As if it isn’t bad enough that you’ve got to shop for your large extended family this year, cook a 5 course Christmas dinner and generally entertain the kids for the best part of a week with a total of £5 before you can bundle them back to school in the new year, some twonk in the office has decided everybody in your department should do Secret bloody Santa.
They think they’re being helpful and budget conscious by suggesting a limit for everyone of only £10 but in your opinion this just ups the difficulty rating and so you’re currently hiding in the office stationery cupboard stress eating a sandwich you’ve half inched from the kitchen fridge, called “Kevin” while trying to figure out what the eff to buy Carol who has said a sum total of 3 words to you since she started at the beginning of February. Terrific.
Ok, don’t panic team. We’ve got you. Here’s your foolproof guide to Secret Santa shopping and gift giving in the workplace.
It’s NEVER secret. Someone somewhere in the office will know who has given what to whom. You will be found out if you send something offensive or questionable. The sanctity of the gifting will be immediately blown wide apart if someone complains to HR. If you’re really that hard up for ideas, shun Ann Summers for Body Shop basket every time. You’ll thank us!
There’s always one office joker who thinks it’s hilarious to wrap their secret Santa gift in the latest page 3 from the Sun or “bouncy boobies” printed giftwrap or even gone one step further and bought wrapping paper with swear words etc. printed on it. How old are you? Those antics should have been left behind in the school common room.
Going over the limit
Always a sticky wicket, this one. A couple of quid over for something that you know the recipient would really like or appreciate is a sound investment and will be understood if questioned, depending on how militant the one organising it is. Anything more than a couple of quid over and you could be running the risk of being accused of brownnosing, especially if you’ve pulled the boss’ name out of the hat.
It’s irrelevant whether you can afford it not. Turning up to work with the latest iPhone and a flash car is one thing, but blatantly flaunting your wealth in secret Santa? Crass. You’ll be resented for it and will invite comment on your pay packet from every Tom, Dick and Sally in the office.
If you wish to buy something like that for the person concerned, feel free to do so, but do it over and above the secret Santa stuff, make it clear it’s from you and we’d suggest giving it at a quiet time in the office when not many are around.
Not rising to the limit
Just as if you go over the limit, you’ll cause problems, you’ll unleash the same type of hell upon yourself if you cheap out and get something from Dealz. You will be found out so don’t even try it. Regifting can also be a risky business. If you cannot remember who gave you the gift or where it’s from, massive swerve or you’ll probably find you’ve given last year’s Secret Santa from the same office to someone else. Same story with anything you’ve won or been sent as a free gift with a promotion. Someone else will spot it for what it is a mile off and you’ll be known as cheap.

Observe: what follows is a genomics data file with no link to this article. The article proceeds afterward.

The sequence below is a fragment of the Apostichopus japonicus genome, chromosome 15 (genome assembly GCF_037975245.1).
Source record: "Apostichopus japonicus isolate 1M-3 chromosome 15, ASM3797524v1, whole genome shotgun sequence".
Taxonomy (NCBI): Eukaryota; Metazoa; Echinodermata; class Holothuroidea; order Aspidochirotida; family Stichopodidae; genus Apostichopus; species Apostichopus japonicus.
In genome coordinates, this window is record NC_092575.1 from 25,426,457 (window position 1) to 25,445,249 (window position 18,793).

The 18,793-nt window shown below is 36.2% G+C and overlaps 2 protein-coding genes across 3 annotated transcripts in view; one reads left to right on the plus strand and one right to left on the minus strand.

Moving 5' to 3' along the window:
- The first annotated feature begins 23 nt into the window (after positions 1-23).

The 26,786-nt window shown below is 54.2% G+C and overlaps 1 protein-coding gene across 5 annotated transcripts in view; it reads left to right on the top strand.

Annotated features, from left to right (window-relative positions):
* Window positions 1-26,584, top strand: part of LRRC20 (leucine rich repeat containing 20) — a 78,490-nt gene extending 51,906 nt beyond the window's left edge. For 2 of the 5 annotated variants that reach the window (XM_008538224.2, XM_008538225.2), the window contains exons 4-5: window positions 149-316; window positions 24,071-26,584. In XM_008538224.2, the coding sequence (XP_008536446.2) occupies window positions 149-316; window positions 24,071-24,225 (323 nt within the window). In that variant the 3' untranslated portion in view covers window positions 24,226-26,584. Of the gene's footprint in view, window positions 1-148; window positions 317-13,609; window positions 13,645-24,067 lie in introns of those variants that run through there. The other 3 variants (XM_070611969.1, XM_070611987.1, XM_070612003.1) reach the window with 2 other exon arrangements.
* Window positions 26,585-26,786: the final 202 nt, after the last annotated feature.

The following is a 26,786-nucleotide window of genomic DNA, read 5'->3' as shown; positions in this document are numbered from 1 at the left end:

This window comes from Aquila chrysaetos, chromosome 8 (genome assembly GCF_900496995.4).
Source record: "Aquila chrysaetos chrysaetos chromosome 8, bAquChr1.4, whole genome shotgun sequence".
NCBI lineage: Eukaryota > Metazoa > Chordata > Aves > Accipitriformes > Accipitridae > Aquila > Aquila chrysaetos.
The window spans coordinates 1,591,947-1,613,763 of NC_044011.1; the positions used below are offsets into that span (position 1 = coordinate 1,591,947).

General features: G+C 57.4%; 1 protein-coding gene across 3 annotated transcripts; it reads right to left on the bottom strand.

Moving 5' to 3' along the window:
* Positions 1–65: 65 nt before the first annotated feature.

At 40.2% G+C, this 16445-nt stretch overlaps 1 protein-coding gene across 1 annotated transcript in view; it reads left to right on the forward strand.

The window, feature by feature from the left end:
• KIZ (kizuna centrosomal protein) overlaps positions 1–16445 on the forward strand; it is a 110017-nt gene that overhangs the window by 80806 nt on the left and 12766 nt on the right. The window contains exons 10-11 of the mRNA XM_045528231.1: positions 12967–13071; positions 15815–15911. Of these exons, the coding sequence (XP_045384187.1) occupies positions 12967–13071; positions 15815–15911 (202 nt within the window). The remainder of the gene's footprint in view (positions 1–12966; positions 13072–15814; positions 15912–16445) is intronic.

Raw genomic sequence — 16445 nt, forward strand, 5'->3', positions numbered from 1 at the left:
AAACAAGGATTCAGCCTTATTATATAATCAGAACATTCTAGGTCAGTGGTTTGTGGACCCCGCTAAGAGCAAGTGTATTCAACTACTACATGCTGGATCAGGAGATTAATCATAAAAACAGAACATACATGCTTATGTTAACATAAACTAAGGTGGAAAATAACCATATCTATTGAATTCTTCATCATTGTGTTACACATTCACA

Gifting handmade items
This is a toughie. We have some extremely talented artists and crafters on the island so if this is you and you know your recipient would love something that you’ve made and sold previously, then feel free.
It would seem with handmade stuff that the rule about “going over” the amount is void so you’re safe there. It’s not a good idea to gift something you’ve made if you’ve had a drunken Blue Peter moment and your model of Tracy Island complete with a Muller Rice launchpad for Thunderbird 3 still bears the remnants of last night’s cheeky treat that you abandoned in front of the telly during the eating task of “I’m a Celebrity”.
General Etiquette – leading up to the event
Don’t forget. As soon as you pull the name of your recipient, shop for their gift so it’s done. Don’t end up with the organiser chasing you for your gift. Although you may think it’s just an inconvenience, no doubt it’s the organisers pet project, secret lifelong ambition and they’ve been looking forward to wielding this small wedge of power all year long.
Don’t invite their hatred for the next year for not bowing to their clipboard wielding authority and understanding your role in this enforced fun. Also, try your hardest to not breach the sacred covenant of the secrecy or you’ll “ruin it for everyone”. Everyone else probably can’t be arsed with doing it either which will only make everyone feel like they have even more right to be pissed off at you if you screw it up.
General Etiquette – when all presents are given out
Even if you’ve followed all the rules here along with your gifter, lets face it, there’s still going to be a strong chance you will not like your gift, because not even your Husband of 20 years has got it right and you’re still debating whether to cave his head in with the cordless Dyson he got you last year.
Try and pull the old “I’ll open it on Christmas Day” swerve and take it home with you instead of opening it in front of everyone. Unfortunately, most organisers are wise to that one, so if all else fails, adopt the Dr. Sheldon Cooper Koala face and embrace this non optional social convention.